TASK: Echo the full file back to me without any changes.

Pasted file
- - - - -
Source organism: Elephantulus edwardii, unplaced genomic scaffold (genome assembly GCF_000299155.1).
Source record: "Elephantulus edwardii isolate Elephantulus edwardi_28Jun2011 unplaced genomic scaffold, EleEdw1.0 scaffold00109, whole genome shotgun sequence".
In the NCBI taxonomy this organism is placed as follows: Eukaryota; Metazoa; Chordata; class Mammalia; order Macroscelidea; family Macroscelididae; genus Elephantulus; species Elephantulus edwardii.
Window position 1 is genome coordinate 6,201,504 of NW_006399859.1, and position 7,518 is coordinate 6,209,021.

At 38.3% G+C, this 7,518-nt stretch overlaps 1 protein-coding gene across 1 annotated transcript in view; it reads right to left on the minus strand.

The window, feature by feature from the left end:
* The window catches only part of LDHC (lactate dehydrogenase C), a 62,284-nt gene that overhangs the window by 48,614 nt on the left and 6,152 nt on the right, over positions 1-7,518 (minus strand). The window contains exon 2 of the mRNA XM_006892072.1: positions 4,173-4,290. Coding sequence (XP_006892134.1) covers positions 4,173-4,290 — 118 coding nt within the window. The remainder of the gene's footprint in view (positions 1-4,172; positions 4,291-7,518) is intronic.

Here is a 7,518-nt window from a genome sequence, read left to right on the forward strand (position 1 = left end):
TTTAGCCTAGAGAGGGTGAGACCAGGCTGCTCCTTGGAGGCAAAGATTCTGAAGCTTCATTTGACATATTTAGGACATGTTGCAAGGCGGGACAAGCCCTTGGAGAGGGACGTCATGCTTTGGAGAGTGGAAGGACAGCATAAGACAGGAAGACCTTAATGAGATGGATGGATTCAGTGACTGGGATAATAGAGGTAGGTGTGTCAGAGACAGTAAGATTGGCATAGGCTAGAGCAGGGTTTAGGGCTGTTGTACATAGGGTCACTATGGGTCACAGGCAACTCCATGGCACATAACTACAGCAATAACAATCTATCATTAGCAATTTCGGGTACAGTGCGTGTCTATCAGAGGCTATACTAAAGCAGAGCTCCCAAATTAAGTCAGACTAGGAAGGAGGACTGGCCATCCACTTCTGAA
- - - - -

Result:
Source organism: Elephantulus edwardii, unplaced genomic scaffold (genome assembly GCF_000299155.1).
Source record: "Elephantulus edwardii isolate Elephantulus edwardi_28Jun2011 unplaced genomic scaffold, EleEdw1.0 scaffold00109, whole genome shotgun sequence".
In the NCBI taxonomy this organism is placed as follows: Eukaryota; Metazoa; Chordata; class Mammalia; order Macroscelidea; family Macroscelididae; genus Elephantulus; species Elephantulus edwardii.
Window position 1 is genome coordinate 6,201,504 of NW_006399859.1, and position 7,518 is coordinate 6,209,021.

At 38.3% G+C, this 7,518-nt stretch overlaps 1 protein-coding gene across 1 annotated transcript in view; it reads right to left on the minus strand.

The window, feature by feature from the left end:
* The window catches only part of LDHC (lactate dehydrogenase C), a 62,284-nt gene that overhangs the window by 48,614 nt on the left and 6,152 nt on the right, over positions 1-7,518 (minus strand). The window contains exon 2 of the mRNA XM_006892072.1: positions 4,173-4,290. Coding sequence (XP_006892134.1) covers positions 4,173-4,290 — 118 coding nt within the window. The remainder of the gene's footprint in view (positions 1-4,172; positions 4,291-7,518) is intronic.

Here is a 7,518-nt window from a genome sequence, read left to right on the forward strand (position 1 = left end):
TTTAGCCTAGAGAGGGTGAGACCAGGCTGCTCCTTGGAGGCAAAGATTCTGAAGCTTCATTTGACATATTTAGGACATGTTGCAAGGCGGGACAAGCCCTTGGAGAGGGACGTCATGCTTTGGAGAGTGGAAGGACAGCATAAGACAGGAAGACCTTAATGAGATGGATGGATTCAGTGACTGGGATAATAGAGGTAGGTGTGTCAGAGACAGTAAGATTGGCATAGGCTAGAGCAGGGTTTAGGGCTGTTGTACATAGGGTCACTATGGGTCACAGGCAACTCCATGGCACATAACTACAGCAATAACAATCTATCATTAGCAATTTCGGGTACAGTGCGTGTCTATCAGAGGCTATACTAAAGCAGAGCTCCCAAATTAAGTCAGACTAGGAAGGAGGACTGGCCATCCACTTCTGAA